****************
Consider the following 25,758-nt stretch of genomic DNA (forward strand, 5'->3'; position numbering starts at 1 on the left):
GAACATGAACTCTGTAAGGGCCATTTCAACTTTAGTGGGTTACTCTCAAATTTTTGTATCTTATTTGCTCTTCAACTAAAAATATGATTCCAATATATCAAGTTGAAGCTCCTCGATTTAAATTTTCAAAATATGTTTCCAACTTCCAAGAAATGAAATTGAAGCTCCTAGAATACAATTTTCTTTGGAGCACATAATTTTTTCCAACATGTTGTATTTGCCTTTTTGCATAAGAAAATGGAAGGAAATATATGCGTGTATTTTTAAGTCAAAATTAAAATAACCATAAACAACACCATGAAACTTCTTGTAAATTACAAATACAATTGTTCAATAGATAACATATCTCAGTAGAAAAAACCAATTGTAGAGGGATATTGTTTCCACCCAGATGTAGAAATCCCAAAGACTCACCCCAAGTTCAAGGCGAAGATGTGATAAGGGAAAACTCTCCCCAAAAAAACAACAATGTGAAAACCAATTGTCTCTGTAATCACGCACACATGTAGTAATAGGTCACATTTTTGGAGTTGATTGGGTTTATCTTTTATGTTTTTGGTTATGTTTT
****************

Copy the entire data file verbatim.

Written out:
Consider the following 25,758-nt stretch of genomic DNA (forward strand, 5'->3'; position numbering starts at 1 on the left):
GAACATGAACTCTGTAAGGGCCATTTCAACTTTAGTGGGTTACTCTCAAATTTTTGTATCTTATTTGCTCTTCAACTAAAAATATGATTCCAATATATCAAGTTGAAGCTCCTCGATTTAAATTTTCAAAATATGTTTCCAACTTCCAAGAAATGAAATTGAAGCTCCTAGAATACAATTTTCTTTGGAGCACATAATTTTTTCCAACATGTTGTATTTGCCTTTTTGCATAAGAAAATGGAAGGAAATATATGCGTGTATTTTTAAGTCAAAATTAAAATAACCATAAACAACACCATGAAACTTCTTGTAAATTACAAATACAATTGTTCAATAGATAACATATCTCAGTAGAAAAAACCAATTGTAGAGGGATATTGTTTCCACCCAGATGTAGAAATCCCAAAGACTCACCCCAAGTTCAAGGCGAAGATGTGATAAGGGAAAACTCTCCCCAAAAAAACAACAATGTGAAAACCAATTGTCTCTGTAATCACGCACACATGTAGTAATAGGTCACATTTTTGGAGTTGATTGGGTTTATCTTTTATGTTTTTGGTTATGTTTT